The assertion that he is a leader who takes people to where they do not necessarily want to go reminds me of how he enticingly prodded me to join him in writing the back column of the Unilorin Bulletin, even when I thought I did not have the will to get myself into the very demanding regular practice. I knew I had the talent, as a well- trained journalist, his argument that, even as a trained journalist, I needed to hone my skills and demonstrate to the world by constantly making use of it, overwhelmed and won me. I must confess that his push made me a renowned individual within and outside the campus of the University of Ilorin.
Thus, Hafiz Akinde in the 15th article lends credence to how the awesome man with a handsome stature in a regularly well-trimmed beard has made many people better individuals. This is supported in the 27th article in the book when Mubarak Oladosu declares that he has helped a lot of people meet their full potentials. In the same vein, Olanrewaju AbdGafar Remilekun affirms Professor Mahfouz’s propensity for guiding people from nothing to something. I am a living witness to this inclination. To Hafiz, Professor Mahfouz has a very likeable and magnetic personality, which always reflects in his writing.
It is fascinating that Idowu Folayemi, someone with a different religious belief, declares that Professor Mahfouz is not a religious bigot. According to her, Professor Mahfouz respects boundary. This I can testify to because he respects my religious views as a Sufi which he is not. In all our interactions, which are very regular, he has never tried to condemn what I believe in or to win me over to what he believes in. He guides but never pokes, condemns or debates ideas to offend. This is why Ikemefuna Mba in his article concludes that Professor Mahfouz has incredibly left a lasting impression on him. To him, he is pragmatic because he is versed in pragmatism. Professor Mahfouz, to Ilesanmi Olumide Brillow, in the 23rd article, has a calm mien. He is not used to blowing his trumpet. He leaves that for people who identify his inimitable personality and talents to do that for him.
Youthful in appearance, Professor Mahfouz is cerebral in perspectives. No wonder he has the emotional intelligence to know how not to offend the sensitivity of his friends and students. Very level-headed, as one of his PhD students, Dr Mohammed Sokoto, states in the 26th article in this book. Again, Mohammed Sokoto affirms that Professor Mahfouz values relationship without personal prejudices. According to Olarenwaju Remilekun, in the 29th article, Professor Mahfouz is an inimitable mentor. To Olaolu Ismail in his homage to ‘a dynamic teacher’, Professor Mahfouz has an inimitable strength of character that enables him resist the misuse of power for potential and material benefit. To buttress this assertion, Olatayo Ishola presents Professor Mahfouz as having a great moral rectitude, with noble mien, easy-going nature and oratorical power.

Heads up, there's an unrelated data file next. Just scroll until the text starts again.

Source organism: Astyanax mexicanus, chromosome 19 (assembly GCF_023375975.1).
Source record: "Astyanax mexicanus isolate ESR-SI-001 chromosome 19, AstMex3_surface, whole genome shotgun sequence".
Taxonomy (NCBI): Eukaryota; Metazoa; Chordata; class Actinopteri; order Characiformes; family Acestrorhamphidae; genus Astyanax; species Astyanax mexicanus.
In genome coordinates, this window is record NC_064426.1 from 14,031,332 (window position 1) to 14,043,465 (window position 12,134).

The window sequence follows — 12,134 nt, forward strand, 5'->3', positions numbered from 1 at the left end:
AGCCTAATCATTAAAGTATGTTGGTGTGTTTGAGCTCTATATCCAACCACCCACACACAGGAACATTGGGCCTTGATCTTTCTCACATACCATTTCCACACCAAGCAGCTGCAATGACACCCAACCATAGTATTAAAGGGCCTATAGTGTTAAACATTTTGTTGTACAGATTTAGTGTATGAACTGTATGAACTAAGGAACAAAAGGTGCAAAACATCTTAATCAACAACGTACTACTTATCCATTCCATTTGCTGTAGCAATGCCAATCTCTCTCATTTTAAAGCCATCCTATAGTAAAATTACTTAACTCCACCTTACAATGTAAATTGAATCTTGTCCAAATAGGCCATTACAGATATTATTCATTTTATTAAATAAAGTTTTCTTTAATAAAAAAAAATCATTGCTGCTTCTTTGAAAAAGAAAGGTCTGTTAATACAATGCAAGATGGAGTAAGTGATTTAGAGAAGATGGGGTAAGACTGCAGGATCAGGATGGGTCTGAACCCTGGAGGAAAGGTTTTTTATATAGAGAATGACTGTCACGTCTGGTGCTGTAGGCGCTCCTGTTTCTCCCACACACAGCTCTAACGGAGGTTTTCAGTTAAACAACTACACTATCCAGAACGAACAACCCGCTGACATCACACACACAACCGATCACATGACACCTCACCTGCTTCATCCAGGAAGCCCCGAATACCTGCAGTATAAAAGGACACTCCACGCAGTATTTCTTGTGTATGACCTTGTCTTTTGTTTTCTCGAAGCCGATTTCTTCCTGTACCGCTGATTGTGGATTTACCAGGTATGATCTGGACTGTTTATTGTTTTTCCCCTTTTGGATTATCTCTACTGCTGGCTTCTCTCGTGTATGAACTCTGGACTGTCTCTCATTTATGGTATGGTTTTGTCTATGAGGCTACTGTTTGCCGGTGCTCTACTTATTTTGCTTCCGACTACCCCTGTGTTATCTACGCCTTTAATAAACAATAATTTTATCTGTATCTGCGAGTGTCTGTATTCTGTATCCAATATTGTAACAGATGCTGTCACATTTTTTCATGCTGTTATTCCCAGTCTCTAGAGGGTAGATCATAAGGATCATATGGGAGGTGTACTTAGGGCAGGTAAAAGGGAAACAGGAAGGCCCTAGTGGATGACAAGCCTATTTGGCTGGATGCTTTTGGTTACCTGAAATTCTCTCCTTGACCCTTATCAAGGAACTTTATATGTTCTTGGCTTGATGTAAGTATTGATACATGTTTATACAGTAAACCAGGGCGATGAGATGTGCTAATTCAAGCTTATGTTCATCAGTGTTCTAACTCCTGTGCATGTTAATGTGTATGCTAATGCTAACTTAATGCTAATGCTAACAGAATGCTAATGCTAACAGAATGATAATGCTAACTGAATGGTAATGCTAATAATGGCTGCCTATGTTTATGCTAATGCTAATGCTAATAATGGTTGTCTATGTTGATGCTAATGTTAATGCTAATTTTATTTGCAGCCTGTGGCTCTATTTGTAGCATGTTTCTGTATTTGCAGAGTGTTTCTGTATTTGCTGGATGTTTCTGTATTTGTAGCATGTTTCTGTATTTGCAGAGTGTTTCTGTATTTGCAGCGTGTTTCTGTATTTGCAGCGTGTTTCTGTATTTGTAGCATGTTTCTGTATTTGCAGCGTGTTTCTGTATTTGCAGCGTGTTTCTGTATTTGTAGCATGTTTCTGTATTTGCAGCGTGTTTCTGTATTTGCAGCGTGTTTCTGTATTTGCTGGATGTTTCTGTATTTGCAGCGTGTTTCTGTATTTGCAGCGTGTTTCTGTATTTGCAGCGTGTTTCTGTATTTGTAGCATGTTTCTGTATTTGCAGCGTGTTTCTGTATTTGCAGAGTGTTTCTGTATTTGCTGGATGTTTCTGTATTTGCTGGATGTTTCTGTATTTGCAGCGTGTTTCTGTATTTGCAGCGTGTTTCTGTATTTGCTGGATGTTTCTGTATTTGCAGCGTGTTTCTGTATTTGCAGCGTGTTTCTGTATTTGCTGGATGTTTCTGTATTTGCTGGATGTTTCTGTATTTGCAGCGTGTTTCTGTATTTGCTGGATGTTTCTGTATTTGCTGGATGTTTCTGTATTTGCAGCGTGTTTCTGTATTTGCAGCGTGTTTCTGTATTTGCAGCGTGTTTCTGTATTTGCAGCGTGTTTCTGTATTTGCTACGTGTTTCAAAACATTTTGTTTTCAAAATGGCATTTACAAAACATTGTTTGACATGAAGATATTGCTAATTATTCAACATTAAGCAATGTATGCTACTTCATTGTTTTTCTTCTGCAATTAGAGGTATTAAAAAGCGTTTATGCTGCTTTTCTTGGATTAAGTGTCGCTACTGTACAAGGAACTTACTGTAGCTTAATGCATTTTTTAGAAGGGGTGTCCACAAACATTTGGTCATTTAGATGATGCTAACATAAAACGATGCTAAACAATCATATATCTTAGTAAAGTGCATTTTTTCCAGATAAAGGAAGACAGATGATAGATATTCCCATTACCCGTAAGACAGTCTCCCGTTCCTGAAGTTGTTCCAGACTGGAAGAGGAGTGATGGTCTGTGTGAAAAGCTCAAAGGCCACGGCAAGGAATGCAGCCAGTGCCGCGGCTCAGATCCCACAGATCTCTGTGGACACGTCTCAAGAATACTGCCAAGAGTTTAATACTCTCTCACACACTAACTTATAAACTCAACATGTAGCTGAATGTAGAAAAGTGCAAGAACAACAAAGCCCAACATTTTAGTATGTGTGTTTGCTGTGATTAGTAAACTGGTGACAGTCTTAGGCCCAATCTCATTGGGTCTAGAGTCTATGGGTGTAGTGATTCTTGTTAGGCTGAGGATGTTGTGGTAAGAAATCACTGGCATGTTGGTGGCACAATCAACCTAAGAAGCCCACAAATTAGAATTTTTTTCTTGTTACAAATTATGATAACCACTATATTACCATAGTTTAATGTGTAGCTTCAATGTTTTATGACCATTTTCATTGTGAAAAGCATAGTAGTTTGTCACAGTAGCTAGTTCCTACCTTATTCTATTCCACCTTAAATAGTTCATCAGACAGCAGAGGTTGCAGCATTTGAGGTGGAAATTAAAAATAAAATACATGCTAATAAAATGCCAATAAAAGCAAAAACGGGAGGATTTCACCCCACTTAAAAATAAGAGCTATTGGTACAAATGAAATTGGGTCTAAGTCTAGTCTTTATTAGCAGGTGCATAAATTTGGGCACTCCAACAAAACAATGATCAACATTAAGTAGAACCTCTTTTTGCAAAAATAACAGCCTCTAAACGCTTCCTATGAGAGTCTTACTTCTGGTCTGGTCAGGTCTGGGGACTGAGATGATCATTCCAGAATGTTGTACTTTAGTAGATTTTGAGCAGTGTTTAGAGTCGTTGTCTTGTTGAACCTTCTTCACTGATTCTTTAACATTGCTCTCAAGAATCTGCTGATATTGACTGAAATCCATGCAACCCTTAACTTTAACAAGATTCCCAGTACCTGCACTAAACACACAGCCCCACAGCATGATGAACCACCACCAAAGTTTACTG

The foregoing enthralling descriptions of Professor Mahfouz are the recurring decimals that run through all the 42 articles in this book. As all the articles have the same highest common denominators, I might not need to recap all of them. Meanwhile, Barrister Ilias Babatunde does a very good job in his foreword by giving an overview of how all the authors of the article in this book summarily describe the quintessential personage in Professor Mahfouz. According to the writer, Professor Mahfouz is an intellectual colossus, a moral compass with an impeccable character, a living legend, a man of several parts, a man of many virtues, a gifted being, an unassuming personality, a dazzling spectacle to behold, a personality that has great passion for service.
One of the great virtues that resonate loudly in all the articles in this book is Professor Mahfouz’s humility. The humblest individual exerts some influence. No doubt, Professor Mahfouz, as testified to by all the articles in this book, has influenced many people for good. He has indeed achieved greatness at his very youthful age. If a man’s greatness can be measured by his enemies, as Don Platt said, then Professor Mahfouz will definitely have many enemies. We can only pray and hope that God Almighty will not forsake him because he has never forsaken his Creator. If charitable acts are the stepping stone to Heaven, and if the voice of the people is the voice of God, in spite of certain human frailty or imperfection he might have since he is not a caricature or an angel, but which should not have a place in this book of celebration, then, Professor Mahfouz should be celebrating that he will be God’s favorite in Heaven.
Lo! Those who believe and do good works along with their demonstration of their belief in Allah, theirs are the Gardens of paradise for welcome (Q18: 107).
This book, in its enthralling style, will definitely make every reader wish they could be like Professor Mahfouz in piety, strength of character and talents. This is what the book has done for me while reading it in preparation for this review. So, I must commend the editors for assembling 42 contributors, who, by any standard, are themselves literarily dexterous. The way each of them presents their relational experiences with Professor Mahfouz gives me goose pimples so to say with the excitement that almost all of them are alumni of the University of Ilorin.